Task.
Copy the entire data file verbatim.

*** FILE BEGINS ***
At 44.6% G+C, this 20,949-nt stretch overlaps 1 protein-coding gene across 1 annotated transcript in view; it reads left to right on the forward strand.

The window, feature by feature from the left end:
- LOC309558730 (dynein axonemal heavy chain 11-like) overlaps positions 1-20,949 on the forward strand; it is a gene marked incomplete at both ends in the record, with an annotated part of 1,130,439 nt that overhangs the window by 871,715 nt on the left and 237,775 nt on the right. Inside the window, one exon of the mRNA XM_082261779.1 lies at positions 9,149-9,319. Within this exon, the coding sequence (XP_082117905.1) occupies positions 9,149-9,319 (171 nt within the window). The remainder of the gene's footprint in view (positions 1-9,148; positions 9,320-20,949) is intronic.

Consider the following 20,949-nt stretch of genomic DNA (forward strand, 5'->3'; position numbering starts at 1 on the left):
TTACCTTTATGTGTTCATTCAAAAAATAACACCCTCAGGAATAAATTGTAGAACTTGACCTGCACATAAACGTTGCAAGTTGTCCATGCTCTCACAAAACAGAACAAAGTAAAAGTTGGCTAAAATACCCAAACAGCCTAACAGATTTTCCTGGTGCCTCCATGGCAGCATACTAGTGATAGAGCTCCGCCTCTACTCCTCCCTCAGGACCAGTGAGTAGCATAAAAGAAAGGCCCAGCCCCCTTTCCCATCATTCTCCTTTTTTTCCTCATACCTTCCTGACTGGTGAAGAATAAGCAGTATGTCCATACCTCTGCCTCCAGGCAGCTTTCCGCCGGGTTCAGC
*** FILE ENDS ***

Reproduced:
At 44.6% G+C, this 20,949-nt stretch overlaps 1 protein-coding gene across 1 annotated transcript in view; it reads left to right on the forward strand.

The window, feature by feature from the left end:
- LOC309558730 (dynein axonemal heavy chain 11-like) overlaps positions 1-20,949 on the forward strand; it is a gene marked incomplete at both ends in the record, with an annotated part of 1,130,439 nt that overhangs the window by 871,715 nt on the left and 237,775 nt on the right. Inside the window, one exon of the mRNA XM_082261779.1 lies at positions 9,149-9,319. Within this exon, the coding sequence (XP_082117905.1) occupies positions 9,149-9,319 (171 nt within the window). The remainder of the gene's footprint in view (positions 1-9,148; positions 9,320-20,949) is intronic.

Consider the following 20,949-nt stretch of genomic DNA (forward strand, 5'->3'; position numbering starts at 1 on the left):
TTACCTTTATGTGTTCATTCAAAAAATAACACCCTCAGGAATAAATTGTAGAACTTGACCTGCACATAAACGTTGCAAGTTGTCCATGCTCTCACAAAACAGAACAAAGTAAAAGTTGGCTAAAATACCCAAACAGCCTAACAGATTTTCCTGGTGCCTCCATGGCAGCATACTAGTGATAGAGCTCCGCCTCTACTCCTCCCTCAGGACCAGTGAGTAGCATAAAAGAAAGGCCCAGCCCCCTTTCCCATCATTCTCCTTTTTTTCCTCATACCTTCCTGACTGGTGAAGAATAAGCAGTATGTCCATACCTCTGCCTCCAGGCAGCTTTCCGCCGGGTTCAGC